Elon Musk has repeatedly called artificial intelligence “civilization risk”. Geoffrey Hinton, one of the founders of artificial intelligence research, recently changed his tune, calling artificial intelligence “existential threat”. There’s also Mustafa Suleyman, co-founder of DeepMind, a company previously backed by Musk who has been working in this field for more than a decade and is the co-founder of the newly released “The Coming Wave: Technology, Power, and the Greatest Dilemmas of the Twenty-First Century.As one of the most prominent and longest-serving experts in the field, he believes such far-reaching concerns are not as pressing as others say and, in fact, the challenge from now on is quite simple.

The risks posed by artificial intelligence have been front and center in the public debate in 2023, ever since the technology entered public consciousness and became the subject of media attention. “I just think there’s risk in something that’s a completely crazy distraction,” Mustafa told MIT Technology Review last week. “There are 101 more practical issues we should all be discussing, from privacy to bias, from facial recognition to online moderation.”

The most pressing issue, in particular, should be regulation, he said. Suleiman is optimistic that governments around the world can effectively regulate artificial intelligence. “I think everyone is panicking because we can’t police this,” Suleiman said. “This is just nonsense. We are fully capable of regulating it. We will apply the same framework that has been successful before.”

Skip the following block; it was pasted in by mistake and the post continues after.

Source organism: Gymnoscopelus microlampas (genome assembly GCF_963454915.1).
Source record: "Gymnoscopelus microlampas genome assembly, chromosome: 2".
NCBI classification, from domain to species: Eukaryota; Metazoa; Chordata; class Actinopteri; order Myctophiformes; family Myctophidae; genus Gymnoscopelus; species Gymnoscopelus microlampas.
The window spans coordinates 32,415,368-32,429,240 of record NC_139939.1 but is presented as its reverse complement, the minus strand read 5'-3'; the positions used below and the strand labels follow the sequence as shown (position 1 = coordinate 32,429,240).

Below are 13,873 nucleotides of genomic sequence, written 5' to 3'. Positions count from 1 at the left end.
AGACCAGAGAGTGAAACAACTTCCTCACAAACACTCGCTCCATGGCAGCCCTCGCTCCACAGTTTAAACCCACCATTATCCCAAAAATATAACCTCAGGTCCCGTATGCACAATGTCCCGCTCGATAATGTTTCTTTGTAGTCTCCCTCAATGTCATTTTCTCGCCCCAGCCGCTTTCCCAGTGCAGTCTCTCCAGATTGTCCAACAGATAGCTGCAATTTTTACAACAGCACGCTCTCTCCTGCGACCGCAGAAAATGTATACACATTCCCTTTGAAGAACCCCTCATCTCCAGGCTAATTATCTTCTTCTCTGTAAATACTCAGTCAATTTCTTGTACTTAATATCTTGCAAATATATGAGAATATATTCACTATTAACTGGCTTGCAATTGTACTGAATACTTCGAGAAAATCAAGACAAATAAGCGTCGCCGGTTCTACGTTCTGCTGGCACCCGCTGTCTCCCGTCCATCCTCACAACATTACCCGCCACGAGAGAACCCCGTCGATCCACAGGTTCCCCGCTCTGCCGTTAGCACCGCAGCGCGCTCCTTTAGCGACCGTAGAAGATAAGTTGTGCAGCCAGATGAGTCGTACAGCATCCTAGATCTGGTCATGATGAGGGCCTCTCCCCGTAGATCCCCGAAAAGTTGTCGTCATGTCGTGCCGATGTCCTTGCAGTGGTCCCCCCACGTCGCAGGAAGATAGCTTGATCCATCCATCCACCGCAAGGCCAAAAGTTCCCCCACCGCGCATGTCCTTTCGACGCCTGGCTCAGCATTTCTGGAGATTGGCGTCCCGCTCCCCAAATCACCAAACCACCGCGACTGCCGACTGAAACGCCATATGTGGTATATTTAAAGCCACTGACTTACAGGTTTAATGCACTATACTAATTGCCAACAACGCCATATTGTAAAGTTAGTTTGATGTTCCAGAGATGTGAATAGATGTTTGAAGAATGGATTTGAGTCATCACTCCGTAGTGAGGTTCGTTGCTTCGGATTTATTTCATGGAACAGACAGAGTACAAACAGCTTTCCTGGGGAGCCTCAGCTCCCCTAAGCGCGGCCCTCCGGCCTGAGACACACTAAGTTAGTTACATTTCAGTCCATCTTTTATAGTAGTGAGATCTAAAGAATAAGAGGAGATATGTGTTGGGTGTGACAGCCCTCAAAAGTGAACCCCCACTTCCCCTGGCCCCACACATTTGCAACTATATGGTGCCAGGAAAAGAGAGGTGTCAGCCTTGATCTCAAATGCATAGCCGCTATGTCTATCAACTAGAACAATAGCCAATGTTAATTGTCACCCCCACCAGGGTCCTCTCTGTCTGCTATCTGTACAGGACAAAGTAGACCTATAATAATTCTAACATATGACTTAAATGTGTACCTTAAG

His belief stems in part from the successful regulation of past technologies such as aviation and the Internet that were once considered cutting-edge. He believes: If commercial flights do not have proper safety protocols, passengers will never trust the airlines, which will hurt the business. Online, consumers have access to countless websites, but activities such as selling drugs or promoting terrorism are prohibited—though not eliminated entirely.

On the other hand, due to reviewWill Douglas Heaven pointed out to Suleiman that some observers believe that current Internet regulations are Defective and don’t fully Hold big tech companies accountable.Specifically, Section 230 of the Communications Decency Act, one of which The cornerstone of current Internet legislation, which provides a platform safe harbor for content posted by third-party users. It’s the foundation upon which some of the largest social media companies are built, shielding them from any liability for content shared on their sites. In February, the Supreme Court heard two cases This may change the legislative landscape of the Internet.

To bring AI regulation to fruition, Suleiman hopes to combine broad international regulation to create new oversight bodies and smaller, more granular policies at the “micro level.” The first step all aspiring AI regulators and developers can take is to limit “recursive self-improvement,” or the ability of AI to improve itself. Limiting this specific capability of artificial intelligence will be a critical first step to ensure that its future development does not proceed entirely without human oversight.